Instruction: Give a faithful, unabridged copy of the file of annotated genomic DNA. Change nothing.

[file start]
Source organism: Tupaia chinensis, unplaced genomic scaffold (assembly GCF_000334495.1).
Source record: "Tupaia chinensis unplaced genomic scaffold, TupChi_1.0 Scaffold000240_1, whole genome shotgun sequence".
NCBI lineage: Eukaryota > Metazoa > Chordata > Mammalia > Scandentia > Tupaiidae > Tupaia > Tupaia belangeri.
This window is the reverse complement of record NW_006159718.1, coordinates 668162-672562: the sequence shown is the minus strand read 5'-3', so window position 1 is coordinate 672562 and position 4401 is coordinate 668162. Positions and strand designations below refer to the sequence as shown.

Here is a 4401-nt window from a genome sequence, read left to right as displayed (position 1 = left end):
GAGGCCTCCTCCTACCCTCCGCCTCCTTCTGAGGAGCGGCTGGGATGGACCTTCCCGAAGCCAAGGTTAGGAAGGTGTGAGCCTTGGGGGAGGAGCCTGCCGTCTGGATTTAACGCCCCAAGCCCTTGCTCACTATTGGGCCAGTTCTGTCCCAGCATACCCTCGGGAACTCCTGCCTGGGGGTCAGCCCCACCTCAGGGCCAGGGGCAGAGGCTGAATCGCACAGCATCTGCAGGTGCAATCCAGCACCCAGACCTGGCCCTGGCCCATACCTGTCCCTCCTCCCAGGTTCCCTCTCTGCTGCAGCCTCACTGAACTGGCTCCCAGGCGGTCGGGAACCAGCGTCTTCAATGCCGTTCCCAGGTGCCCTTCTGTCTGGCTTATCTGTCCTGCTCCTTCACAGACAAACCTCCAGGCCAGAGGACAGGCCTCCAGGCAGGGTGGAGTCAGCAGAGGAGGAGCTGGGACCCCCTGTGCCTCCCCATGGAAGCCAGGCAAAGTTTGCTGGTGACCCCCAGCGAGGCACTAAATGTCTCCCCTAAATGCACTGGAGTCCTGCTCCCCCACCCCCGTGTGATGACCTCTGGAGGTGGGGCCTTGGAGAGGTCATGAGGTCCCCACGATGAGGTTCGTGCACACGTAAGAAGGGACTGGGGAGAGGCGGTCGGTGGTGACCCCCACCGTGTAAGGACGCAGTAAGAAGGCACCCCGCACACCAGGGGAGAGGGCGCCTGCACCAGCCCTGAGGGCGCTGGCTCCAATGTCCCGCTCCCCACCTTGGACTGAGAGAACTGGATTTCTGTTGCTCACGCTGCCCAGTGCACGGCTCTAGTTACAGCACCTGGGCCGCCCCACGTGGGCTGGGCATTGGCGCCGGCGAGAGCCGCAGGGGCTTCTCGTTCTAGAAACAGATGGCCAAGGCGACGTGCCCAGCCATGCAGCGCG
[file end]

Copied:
Source organism: Tupaia chinensis, unplaced genomic scaffold (assembly GCF_000334495.1).
Source record: "Tupaia chinensis unplaced genomic scaffold, TupChi_1.0 Scaffold000240_1, whole genome shotgun sequence".
NCBI lineage: Eukaryota > Metazoa > Chordata > Mammalia > Scandentia > Tupaiidae > Tupaia > Tupaia belangeri.
This window is the reverse complement of record NW_006159718.1, coordinates 668162-672562: the sequence shown is the minus strand read 5'-3', so window position 1 is coordinate 672562 and position 4401 is coordinate 668162. Positions and strand designations below refer to the sequence as shown.

Here is a 4401-nt window from a genome sequence, read left to right as displayed (position 1 = left end):
GAGGCCTCCTCCTACCCTCCGCCTCCTTCTGAGGAGCGGCTGGGATGGACCTTCCCGAAGCCAAGGTTAGGAAGGTGTGAGCCTTGGGGGAGGAGCCTGCCGTCTGGATTTAACGCCCCAAGCCCTTGCTCACTATTGGGCCAGTTCTGTCCCAGCATACCCTCGGGAACTCCTGCCTGGGGGTCAGCCCCACCTCAGGGCCAGGGGCAGAGGCTGAATCGCACAGCATCTGCAGGTGCAATCCAGCACCCAGACCTGGCCCTGGCCCATACCTGTCCCTCCTCCCAGGTTCCCTCTCTGCTGCAGCCTCACTGAACTGGCTCCCAGGCGGTCGGGAACCAGCGTCTTCAATGCCGTTCCCAGGTGCCCTTCTGTCTGGCTTATCTGTCCTGCTCCTTCACAGACAAACCTCCAGGCCAGAGGACAGGCCTCCAGGCAGGGTGGAGTCAGCAGAGGAGGAGCTGGGACCCCCTGTGCCTCCCCATGGAAGCCAGGCAAAGTTTGCTGGTGACCCCCAGCGAGGCACTAAATGTCTCCCCTAAATGCACTGGAGTCCTGCTCCCCCACCCCCGTGTGATGACCTCTGGAGGTGGGGCCTTGGAGAGGTCATGAGGTCCCCACGATGAGGTTCGTGCACACGTAAGAAGGGACTGGGGAGAGGCGGTCGGTGGTGACCCCCACCGTGTAAGGACGCAGTAAGAAGGCACCCCGCACACCAGGGGAGAGGGCGCCTGCACCAGCCCTGAGGGCGCTGGCTCCAATGTCCCGCTCCCCACCTTGGACTGAGAGAACTGGATTTCTGTTGCTCACGCTGCCCAGTGCACGGCTCTAGTTACAGCACCTGGGCCGCCCCACGTGGGCTGGGCATTGGCGCCGGCGAGAGCCGCAGGGGCTTCTCGTTCTAGAAACAGATGGCCAAGGCGACGTGCCCAGCCATGCAGCGCG